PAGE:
Govt, LIC may offer up to 60% stake in IDBI Bank

To invite bids in August; RBI, Sebi to ease rules to aid divestment process.

Govt, LIC may offer up to 60% stake in IDBI Bank
The government and LIC reckon that sale of 74% stake, which is at par with the maximum FDI allowed in private banks, may not be feasible given the current market conditions.

The Centre will float an expression of interest (EoI) for the strategic disinvestment of IDBI Bank next month with an aim to conclude the transaction by March 2023, a senior official told FE. The decision follows regulatory leeway offered by the Reserve Bank of India (RBI) and the Securities and Exchange Board of India (Sebi) regarding the glide path to reduce promoter stake in the bank post transaction.

Even though the exact size of stake dilution is not yet finalised, the source indicated that the government and promoter Life Insurance Corporation may together offer to offload up to 60% stake in the bank. The government and LIC reckon that sale of 74% stake, which is at par with the maximum FDI allowed in private banks, may not be feasible given the current market conditions. Also, if a buyer starts with such high equity stake in the bank, it will face difficulty in reducing the holding to 26% over a period of time as per the RBI’s glide path.

After reporting losses for five years, IDBI Bank posted a net profit of `1,359 crore for FY21; its net profit rose to `2,439 crore in FY22.

Currently, LIC (49.24%) and the government (45.48%) hold a 94.78% stake worth about `37,848 crore in IDBI Bank at the current market prices. The bank’s share price closed at `35.2, down 3.96% from the previous close, on the BSE on Monday.

“We would like to complete this transaction in the current financial year, but sometimes bidders ask for more time. Also, security clearance of the bidders have to be in place,” the official said, adding that banks, non-banking financial companies and private equities evinced interest in the IDBI Bank stake in informal interactions with the government.

To make the deal attractive, the government had urged the RBI to give the potential buyer some leeway in complying with the regulatory norms for private banks, including a time-bound reduction in promoter holding. It also wants a longer window for the IDBI Bank to comply with market regulator’s minimum public float norm of 25% for listed companies.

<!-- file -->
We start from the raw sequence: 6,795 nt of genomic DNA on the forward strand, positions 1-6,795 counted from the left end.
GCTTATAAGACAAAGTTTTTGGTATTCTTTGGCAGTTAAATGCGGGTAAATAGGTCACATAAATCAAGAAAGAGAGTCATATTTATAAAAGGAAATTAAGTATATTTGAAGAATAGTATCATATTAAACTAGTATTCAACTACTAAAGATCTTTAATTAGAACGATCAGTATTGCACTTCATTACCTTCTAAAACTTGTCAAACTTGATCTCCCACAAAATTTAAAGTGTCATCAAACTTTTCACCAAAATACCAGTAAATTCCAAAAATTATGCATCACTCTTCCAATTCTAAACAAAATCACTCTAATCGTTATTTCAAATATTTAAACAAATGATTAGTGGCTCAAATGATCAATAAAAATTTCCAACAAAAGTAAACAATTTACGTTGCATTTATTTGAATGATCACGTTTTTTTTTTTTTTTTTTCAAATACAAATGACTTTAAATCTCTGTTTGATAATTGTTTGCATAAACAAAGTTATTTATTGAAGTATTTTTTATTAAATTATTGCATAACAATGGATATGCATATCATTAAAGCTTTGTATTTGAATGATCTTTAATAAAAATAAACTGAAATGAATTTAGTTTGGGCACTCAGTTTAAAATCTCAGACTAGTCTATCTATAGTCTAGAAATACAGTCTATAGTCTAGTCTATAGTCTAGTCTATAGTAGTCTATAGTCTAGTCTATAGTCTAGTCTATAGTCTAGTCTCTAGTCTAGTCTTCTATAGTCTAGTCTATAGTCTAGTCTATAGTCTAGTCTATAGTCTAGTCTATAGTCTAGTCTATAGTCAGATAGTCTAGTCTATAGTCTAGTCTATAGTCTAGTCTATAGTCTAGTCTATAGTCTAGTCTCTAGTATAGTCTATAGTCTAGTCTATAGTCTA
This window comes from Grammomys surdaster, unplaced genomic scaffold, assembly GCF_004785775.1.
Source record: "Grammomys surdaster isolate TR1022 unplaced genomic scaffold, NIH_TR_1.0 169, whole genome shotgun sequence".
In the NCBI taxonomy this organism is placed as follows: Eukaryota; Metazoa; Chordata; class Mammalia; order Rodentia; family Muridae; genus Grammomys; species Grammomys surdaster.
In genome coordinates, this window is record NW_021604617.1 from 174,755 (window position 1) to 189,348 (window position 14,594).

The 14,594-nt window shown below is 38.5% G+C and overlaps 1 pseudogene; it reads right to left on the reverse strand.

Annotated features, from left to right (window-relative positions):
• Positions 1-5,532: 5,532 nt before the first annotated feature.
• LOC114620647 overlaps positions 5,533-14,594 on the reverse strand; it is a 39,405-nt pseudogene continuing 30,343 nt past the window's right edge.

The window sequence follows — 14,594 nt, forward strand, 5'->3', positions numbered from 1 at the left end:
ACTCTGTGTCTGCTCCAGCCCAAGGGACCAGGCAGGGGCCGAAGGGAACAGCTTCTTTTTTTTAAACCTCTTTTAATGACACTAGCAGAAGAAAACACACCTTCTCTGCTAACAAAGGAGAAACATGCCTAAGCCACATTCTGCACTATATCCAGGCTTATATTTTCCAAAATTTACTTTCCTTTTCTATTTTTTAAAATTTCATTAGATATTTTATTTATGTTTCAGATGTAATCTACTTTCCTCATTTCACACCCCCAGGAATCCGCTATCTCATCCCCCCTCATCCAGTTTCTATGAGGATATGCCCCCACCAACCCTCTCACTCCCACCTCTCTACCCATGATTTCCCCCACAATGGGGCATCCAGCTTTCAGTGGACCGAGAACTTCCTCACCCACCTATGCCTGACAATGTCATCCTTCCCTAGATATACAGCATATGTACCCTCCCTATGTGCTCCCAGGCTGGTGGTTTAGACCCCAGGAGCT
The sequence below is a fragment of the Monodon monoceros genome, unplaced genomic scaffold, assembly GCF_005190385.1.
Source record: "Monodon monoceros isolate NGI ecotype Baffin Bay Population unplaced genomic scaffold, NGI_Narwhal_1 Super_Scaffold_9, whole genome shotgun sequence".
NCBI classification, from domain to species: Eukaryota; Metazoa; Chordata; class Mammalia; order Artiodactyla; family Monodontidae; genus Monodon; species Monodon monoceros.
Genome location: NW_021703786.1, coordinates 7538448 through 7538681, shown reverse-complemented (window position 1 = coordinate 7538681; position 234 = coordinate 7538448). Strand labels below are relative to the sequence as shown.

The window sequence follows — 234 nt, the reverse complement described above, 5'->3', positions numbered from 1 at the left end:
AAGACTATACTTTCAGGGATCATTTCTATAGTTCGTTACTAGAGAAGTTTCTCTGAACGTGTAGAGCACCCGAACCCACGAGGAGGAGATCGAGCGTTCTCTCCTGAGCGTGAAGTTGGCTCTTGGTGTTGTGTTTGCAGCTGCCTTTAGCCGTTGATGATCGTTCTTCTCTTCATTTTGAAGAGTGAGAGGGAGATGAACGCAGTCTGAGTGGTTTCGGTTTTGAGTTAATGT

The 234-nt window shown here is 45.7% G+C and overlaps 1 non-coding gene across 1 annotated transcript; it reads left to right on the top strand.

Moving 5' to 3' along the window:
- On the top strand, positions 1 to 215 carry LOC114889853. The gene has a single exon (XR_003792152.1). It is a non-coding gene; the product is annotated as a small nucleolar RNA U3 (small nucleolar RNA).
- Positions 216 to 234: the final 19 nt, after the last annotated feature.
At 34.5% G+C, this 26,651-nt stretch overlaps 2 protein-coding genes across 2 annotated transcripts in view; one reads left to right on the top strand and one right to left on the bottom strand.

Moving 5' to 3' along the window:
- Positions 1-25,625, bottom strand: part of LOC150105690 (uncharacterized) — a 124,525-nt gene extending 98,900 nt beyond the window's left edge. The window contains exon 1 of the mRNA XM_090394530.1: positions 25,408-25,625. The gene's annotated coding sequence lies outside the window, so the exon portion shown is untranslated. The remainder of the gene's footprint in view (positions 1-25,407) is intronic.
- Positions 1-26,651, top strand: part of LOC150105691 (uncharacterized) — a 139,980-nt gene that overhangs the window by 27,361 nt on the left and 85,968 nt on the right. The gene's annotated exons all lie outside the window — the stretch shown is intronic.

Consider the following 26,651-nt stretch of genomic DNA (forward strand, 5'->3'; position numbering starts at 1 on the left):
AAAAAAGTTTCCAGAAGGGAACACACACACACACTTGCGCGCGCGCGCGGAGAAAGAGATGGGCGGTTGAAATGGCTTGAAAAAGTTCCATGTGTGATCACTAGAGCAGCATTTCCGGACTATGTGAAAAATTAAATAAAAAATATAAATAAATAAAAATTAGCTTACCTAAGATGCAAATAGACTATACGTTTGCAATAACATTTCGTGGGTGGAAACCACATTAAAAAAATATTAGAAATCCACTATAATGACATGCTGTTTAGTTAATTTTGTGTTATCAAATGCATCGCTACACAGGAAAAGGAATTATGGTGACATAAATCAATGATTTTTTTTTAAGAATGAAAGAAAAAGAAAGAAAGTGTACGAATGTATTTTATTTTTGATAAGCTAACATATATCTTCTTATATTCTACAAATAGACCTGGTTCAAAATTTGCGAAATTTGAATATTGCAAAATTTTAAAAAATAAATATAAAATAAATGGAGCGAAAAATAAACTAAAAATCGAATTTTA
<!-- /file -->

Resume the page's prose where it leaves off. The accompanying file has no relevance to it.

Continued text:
“A combined meeting with the RBI and Sebi was held to find solutions to issues of regulatory overlap. We are settling these issues. The glide path to bring down promoter stake may be 10-15 years in this case,” the official said.

According to the RBI norms last revised in November 2021, the promoter of a private sector bank has to maintain a minimum of 40% of the paid-up voting equity share capital of the bank for the first five years after start of operations. The RBI also has the discretion to ask the promoter to pare the holding to the lock-in level over these five years or even earlier.

Similarly, a strategic investor in IDBI Bank may not like to disinvest stake in 3 years as stipulated by the Sebi, a period when it will likely be setting up a new management team, restructure business and attempting a rebranding of the banking company.

Being practically a government-run bank, IDBI Bank hasn’t had to comply with the Sebi norm so far, but once it becomes a private bank, such leeway won’t be available automatically. Currently, public holding in the bank is a little over 5%.

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